On Jan. 27, Hiroaki Nakanishi, chairman of the Japan Business Federation (Keidanren), held an online meeting with his counterpart, Rikio Kozu, of the Japanese Trade Union Confederation (Rengo) to talk about wages, and, at one point, Nakanishi said that "somehow" Japan's ranking for average pay among the 37 developed countries of the Organization for Economic Co-operation and Development had dropped. On Jan. 30, Tokyo Shimbun summarized the media reaction to Nakanishi's remark by saying that the business leader made it seem as if he thought Japan's pay situation "was somebody else's problem." Japan's lower OECD ranking — it went from #12 in 1990 to #24 in 2019 — is due to wage stagnation: While salaries in Japan have remained roughly the same over the past 30 years, pay in other countries has gone up substantially, including in South Korea, the only other Asian economy on the OECD list.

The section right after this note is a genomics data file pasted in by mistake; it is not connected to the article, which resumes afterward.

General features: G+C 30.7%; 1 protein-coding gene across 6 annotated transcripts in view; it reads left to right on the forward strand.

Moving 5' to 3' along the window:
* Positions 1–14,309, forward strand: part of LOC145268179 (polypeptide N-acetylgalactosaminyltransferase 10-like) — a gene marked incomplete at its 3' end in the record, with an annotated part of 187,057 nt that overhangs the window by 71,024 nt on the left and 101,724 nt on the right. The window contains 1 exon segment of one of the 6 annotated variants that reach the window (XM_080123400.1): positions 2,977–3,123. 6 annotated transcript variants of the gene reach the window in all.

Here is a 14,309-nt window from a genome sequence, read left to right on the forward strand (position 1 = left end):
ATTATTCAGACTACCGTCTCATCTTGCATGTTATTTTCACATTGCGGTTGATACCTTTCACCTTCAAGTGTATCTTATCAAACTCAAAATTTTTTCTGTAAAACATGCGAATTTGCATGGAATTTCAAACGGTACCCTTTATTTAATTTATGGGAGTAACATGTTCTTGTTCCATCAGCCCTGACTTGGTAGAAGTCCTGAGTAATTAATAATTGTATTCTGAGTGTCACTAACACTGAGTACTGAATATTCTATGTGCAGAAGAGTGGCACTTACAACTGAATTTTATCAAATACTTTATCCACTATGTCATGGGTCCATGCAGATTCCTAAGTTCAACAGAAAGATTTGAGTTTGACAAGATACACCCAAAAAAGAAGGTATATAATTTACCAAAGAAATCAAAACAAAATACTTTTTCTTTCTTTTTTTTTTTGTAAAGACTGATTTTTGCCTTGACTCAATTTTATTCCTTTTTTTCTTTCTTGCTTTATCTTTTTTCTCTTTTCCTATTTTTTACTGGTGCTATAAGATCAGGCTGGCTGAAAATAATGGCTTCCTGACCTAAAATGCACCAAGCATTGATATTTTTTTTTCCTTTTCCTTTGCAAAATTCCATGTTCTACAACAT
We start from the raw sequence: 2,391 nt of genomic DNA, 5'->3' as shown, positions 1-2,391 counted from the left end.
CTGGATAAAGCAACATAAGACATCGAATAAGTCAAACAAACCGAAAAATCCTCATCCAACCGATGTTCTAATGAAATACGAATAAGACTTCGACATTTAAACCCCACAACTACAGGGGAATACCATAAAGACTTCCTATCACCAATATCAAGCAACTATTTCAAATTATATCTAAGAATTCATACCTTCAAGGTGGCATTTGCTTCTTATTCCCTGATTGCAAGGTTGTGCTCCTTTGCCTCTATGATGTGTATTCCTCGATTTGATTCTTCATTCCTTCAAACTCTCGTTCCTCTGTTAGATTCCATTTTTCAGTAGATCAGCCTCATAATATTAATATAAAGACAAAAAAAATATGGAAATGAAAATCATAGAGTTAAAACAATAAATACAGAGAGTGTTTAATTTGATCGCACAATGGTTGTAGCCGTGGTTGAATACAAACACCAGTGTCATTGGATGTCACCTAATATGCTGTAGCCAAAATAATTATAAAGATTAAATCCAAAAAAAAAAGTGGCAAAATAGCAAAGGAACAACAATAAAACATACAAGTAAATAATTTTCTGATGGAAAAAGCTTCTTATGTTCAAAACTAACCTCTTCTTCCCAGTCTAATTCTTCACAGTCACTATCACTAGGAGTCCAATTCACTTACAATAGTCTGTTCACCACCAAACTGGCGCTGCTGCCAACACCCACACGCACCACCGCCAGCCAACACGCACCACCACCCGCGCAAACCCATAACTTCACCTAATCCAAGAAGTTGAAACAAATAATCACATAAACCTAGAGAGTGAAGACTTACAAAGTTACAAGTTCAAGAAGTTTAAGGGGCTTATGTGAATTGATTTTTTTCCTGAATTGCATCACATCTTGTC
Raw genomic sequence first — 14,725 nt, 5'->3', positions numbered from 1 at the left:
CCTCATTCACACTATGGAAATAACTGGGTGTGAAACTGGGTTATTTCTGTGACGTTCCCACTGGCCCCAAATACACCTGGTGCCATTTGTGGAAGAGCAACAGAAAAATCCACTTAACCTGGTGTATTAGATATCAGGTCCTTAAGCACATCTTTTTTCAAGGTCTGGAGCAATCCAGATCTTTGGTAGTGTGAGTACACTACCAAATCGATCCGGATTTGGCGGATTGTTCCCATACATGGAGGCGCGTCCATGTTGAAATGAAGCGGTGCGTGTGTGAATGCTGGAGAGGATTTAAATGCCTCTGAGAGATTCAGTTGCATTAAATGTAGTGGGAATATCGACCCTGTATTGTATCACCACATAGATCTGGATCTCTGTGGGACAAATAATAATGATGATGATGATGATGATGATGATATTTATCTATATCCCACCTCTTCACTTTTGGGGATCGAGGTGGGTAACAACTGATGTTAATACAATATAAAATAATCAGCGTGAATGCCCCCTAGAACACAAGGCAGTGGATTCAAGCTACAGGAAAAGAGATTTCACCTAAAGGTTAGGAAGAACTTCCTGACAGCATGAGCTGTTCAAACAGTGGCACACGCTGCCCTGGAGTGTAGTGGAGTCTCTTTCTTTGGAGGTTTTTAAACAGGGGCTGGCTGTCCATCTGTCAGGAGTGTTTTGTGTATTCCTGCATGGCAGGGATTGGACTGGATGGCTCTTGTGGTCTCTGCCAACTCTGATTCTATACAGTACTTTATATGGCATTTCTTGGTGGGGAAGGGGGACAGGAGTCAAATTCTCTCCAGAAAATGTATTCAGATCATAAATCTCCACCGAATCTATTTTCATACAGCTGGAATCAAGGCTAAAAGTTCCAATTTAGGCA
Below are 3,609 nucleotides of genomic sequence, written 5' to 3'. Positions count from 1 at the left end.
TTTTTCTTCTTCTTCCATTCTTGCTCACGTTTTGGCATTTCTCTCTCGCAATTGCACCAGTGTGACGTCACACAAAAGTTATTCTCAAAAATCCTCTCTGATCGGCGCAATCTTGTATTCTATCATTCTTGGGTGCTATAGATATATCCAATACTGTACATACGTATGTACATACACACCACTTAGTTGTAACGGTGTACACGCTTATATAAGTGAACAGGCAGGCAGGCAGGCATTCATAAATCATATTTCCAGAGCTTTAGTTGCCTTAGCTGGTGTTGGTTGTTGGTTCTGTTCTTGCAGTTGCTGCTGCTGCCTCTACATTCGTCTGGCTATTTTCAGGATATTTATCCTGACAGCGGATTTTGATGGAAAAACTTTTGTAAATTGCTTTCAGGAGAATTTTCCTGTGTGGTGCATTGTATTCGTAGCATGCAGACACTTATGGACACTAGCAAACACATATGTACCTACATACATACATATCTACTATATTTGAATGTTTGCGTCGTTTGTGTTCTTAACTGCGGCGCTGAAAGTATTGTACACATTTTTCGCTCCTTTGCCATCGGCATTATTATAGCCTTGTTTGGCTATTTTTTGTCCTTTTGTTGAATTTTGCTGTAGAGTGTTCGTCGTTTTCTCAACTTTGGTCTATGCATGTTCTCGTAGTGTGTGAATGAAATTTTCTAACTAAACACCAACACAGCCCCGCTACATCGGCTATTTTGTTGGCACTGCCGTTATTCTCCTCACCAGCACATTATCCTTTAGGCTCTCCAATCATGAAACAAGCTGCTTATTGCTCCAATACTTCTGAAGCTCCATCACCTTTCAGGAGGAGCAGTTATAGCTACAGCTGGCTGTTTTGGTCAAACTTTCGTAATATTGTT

Also on Jan. 27, during a House of Councilors Budget Committee session, opposition lawmaker Michihiro Ishibashi asked Prime Minister Yoshihide Suga, whose administration has been accused of insufficient support for people left vulnerable by the COVID-19 pandemic, if he actually thinks citizens can get by on their own. After some back and forth, Suga said, in what Tokyo Shimbun described as a dispassionate tone, that people can always turn to Japan's "welfare system."

As the newspaper explained, the ruling Liberal Democratic Party and the business community have been undermining Japan's lifetime employment system in order to make it easier for employers to hire and fire at will and set salaries to their liking. At the same time, efforts at both the national and local levels to cut public assistance have weakened the safety net that is supposed to catch people when they fall financially.